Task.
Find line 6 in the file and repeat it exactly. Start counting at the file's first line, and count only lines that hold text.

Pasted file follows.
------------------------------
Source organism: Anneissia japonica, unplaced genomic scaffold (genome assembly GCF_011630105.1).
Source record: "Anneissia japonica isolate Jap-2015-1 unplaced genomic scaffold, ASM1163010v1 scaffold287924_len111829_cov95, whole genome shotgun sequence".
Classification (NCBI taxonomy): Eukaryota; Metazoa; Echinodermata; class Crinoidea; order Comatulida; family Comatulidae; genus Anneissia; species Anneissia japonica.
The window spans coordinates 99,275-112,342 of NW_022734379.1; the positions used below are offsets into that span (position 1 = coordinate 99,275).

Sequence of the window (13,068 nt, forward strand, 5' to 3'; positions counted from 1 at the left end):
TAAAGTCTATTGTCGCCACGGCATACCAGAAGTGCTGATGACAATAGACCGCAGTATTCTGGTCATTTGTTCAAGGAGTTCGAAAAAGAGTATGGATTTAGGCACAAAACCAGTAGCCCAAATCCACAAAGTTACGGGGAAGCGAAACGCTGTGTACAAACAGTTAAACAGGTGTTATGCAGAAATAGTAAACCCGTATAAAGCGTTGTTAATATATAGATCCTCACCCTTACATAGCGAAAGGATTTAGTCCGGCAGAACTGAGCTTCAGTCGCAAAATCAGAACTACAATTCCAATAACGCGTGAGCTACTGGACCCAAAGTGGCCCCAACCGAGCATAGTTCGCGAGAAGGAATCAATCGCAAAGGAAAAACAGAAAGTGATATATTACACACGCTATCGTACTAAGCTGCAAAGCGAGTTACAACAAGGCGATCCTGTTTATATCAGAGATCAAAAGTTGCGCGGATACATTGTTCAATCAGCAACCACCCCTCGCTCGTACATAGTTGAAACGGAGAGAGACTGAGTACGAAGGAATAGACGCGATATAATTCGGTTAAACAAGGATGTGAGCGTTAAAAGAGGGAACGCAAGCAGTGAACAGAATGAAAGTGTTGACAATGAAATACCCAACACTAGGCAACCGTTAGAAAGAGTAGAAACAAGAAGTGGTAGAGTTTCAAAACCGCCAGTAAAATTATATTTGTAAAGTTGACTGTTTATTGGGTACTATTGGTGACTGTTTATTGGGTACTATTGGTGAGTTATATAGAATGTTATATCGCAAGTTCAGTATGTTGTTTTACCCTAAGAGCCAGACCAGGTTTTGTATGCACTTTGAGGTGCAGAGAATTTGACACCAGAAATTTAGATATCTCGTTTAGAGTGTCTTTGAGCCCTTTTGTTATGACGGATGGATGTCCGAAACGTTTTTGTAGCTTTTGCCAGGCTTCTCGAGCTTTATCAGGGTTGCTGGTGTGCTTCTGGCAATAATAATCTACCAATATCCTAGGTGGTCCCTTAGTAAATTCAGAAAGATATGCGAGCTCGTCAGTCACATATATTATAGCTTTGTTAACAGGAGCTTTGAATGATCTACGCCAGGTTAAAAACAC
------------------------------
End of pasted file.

TAAAGTCTATTGTCGCCACGGCATACCAGAAGTGCTGATGACAATAGACCGCAGTATTCTGGTCATTTGTTCAAGGAGTTCGAAAAAGAGTATGGATTTAGGCACAAAACCAGTAGCCCAAATCCACAAAGTTACGGGGAAGCGAAACGCTGTGTACAAACAGTTAAACAGGTGTTATGCAGAAATAGTAAACCCGTATAAAGCGTTGTTAATATATAGATCCTCACCCTTACATAGCGAAAGGATTTAGTCCGGCAGAACTGAGCTTCAGTCGCAAAATCAGAACTACAATTCCAATAACGCGTGAGCTACTGGACCCAAAGTGGCCCCAACCGAGCATAGTTCGCGAGAAGGAATCAATCGCAAAGGAAAAACAGAAAGTGATATATTACACACGCTATCGTACTAAGCTGCAAAGCGAGTTACAACAAGGCGATCCTGTTTATATCAGAGATCAAAAGTTGCGCGGATACATTGTTCAATCAGCAACCACCCCTCGCTCGTACATAGTTGAAACGGAGAGAGACTGAGTACGAAGGAATAGACGCGATATAATTCGGTTAAACAAGGATGTGAGCGTTAAAAGAGGGAACGCAAGCAGTGAACAGAATGAAAGTGTTGACAATGAAATACCCAACACTAGGCAACCGTTAGAAAGAGTAGAAACAAGAAGTGGTAGAGTTTCAAAACCGCCAGTAAAATTATATTTGTAAAGTTGACTGTTTATTGGGTACTATTGGTGACTGTTTATTGGGTACTATTGGTGAGTTATATAGAATGTTATATCGCAAGTTCAGTATGTTGTTTTACCCTAAGAGCCAGACCAGGTTTTGTATGCACTTTGAGGTGCAGAGAATTTGACACCAGAAATTTAGATATCTCGTTTAGAGTGTCTTTGAGCCCTTTTGTTATGACGGATGGATGTCCGAAACGTTTTTGTAGCTTTTGCCAGGCTTCTCGAGCTTTATCAGGGTTGCTGGTGTGCTTCTGGCAATAATAATCTACCAATATCCTAGGTGGTCCCTTAGTAAATTCAGAAAGATATGCGAGCTCGTCAGTCACATATATTATAGCTTTGTTAACAGGAGCTTTGAATGATCTACGCCAGGTTAAAAACAC